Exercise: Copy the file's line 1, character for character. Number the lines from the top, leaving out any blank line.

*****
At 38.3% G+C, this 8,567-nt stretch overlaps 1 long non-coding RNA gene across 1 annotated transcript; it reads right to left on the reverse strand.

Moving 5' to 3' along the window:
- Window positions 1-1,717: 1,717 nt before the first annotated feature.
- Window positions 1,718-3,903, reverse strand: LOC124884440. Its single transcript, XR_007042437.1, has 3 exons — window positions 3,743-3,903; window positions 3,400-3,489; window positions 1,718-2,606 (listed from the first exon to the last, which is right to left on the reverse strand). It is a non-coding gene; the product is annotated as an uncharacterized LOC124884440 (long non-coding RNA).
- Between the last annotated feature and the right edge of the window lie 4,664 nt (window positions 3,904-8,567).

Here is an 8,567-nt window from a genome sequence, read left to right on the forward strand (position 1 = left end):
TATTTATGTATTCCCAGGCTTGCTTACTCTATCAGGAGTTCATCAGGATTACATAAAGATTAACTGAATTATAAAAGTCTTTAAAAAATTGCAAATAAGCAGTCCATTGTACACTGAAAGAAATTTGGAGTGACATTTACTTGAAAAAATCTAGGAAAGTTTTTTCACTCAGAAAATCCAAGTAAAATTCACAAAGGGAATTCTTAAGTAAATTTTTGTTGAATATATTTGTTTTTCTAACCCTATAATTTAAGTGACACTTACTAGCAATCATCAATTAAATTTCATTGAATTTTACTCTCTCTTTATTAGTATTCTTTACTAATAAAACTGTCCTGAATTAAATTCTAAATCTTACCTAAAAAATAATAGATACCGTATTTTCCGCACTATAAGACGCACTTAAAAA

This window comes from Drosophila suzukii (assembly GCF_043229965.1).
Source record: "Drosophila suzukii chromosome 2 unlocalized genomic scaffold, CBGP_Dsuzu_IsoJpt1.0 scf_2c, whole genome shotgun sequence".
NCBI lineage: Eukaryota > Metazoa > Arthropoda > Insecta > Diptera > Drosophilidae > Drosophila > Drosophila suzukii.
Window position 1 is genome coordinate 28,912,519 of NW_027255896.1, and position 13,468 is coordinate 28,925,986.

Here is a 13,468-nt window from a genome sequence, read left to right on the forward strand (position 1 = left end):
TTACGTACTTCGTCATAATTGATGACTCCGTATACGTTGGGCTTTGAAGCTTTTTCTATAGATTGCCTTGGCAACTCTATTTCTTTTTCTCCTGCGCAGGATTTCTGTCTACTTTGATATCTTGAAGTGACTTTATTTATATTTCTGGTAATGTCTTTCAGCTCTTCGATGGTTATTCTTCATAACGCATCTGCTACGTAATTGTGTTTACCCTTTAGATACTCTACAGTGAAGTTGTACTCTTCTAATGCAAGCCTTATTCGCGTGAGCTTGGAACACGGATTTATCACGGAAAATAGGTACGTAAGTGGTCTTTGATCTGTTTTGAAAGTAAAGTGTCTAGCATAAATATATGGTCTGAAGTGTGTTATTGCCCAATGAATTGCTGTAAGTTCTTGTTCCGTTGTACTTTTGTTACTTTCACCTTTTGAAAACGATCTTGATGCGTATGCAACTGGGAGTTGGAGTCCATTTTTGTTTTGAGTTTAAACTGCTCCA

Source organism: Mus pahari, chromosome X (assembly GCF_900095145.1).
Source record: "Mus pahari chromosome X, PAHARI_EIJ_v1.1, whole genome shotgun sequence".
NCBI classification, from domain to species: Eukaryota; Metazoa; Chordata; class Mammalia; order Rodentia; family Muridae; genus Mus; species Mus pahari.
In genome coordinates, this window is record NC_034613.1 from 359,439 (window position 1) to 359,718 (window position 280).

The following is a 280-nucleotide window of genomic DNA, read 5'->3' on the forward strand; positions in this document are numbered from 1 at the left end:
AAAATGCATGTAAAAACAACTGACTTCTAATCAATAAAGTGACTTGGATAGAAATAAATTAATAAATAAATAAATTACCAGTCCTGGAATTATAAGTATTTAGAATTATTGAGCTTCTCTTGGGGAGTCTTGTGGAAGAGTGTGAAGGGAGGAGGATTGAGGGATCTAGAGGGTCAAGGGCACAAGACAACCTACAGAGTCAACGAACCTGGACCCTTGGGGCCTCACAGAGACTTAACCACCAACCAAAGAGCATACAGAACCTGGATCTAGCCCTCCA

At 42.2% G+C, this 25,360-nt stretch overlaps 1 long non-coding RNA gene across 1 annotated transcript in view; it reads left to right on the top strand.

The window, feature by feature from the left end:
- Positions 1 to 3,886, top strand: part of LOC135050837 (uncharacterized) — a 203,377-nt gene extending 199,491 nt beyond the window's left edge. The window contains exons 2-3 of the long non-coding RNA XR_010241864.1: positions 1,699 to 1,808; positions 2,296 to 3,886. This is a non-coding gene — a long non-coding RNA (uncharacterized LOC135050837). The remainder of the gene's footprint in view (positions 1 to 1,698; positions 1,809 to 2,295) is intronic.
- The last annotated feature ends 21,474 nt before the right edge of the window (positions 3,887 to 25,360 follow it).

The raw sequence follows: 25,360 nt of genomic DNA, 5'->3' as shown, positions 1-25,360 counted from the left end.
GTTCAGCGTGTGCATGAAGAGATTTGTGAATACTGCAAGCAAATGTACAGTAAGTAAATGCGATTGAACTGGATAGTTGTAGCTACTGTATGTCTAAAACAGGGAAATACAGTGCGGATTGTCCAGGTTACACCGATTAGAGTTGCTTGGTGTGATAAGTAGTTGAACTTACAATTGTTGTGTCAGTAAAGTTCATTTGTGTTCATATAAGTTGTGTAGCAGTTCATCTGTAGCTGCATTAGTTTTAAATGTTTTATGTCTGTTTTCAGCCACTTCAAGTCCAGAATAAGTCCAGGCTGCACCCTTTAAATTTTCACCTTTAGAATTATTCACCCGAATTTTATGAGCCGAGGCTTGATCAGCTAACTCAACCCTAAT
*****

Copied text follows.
At 38.3% G+C, this 8,567-nt stretch overlaps 1 long non-coding RNA gene across 1 annotated transcript; it reads right to left on the reverse strand.